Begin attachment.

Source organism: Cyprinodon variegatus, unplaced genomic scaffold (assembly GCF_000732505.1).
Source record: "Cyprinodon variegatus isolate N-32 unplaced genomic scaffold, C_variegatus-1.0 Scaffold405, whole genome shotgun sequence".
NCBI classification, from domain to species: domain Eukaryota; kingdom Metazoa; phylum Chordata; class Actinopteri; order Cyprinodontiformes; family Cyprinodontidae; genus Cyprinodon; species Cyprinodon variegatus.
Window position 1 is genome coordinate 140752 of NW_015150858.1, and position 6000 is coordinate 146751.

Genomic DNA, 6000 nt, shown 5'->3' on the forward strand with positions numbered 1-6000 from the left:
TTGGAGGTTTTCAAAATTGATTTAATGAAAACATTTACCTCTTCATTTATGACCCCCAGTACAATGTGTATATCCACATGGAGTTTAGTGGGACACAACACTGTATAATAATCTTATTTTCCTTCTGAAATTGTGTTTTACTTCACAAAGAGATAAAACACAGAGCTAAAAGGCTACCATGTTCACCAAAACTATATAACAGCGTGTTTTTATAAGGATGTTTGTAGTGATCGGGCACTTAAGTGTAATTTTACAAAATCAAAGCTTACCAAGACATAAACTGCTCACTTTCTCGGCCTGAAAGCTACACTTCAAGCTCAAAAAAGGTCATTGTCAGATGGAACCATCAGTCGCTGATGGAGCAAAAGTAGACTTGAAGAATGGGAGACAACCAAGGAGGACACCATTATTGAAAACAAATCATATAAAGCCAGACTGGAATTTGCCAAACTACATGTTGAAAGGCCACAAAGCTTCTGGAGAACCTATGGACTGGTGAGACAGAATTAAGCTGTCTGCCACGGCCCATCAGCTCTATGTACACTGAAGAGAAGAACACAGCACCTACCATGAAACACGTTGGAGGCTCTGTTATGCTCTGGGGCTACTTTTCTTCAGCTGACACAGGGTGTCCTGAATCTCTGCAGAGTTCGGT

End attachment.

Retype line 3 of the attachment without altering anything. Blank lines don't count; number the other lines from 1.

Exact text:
NCBI classification, from domain to species: domain Eukaryota; kingdom Metazoa; phylum Chordata; class Actinopteri; order Cyprinodontiformes; family Cyprinodontidae; genus Cyprinodon; species Cyprinodon variegatus.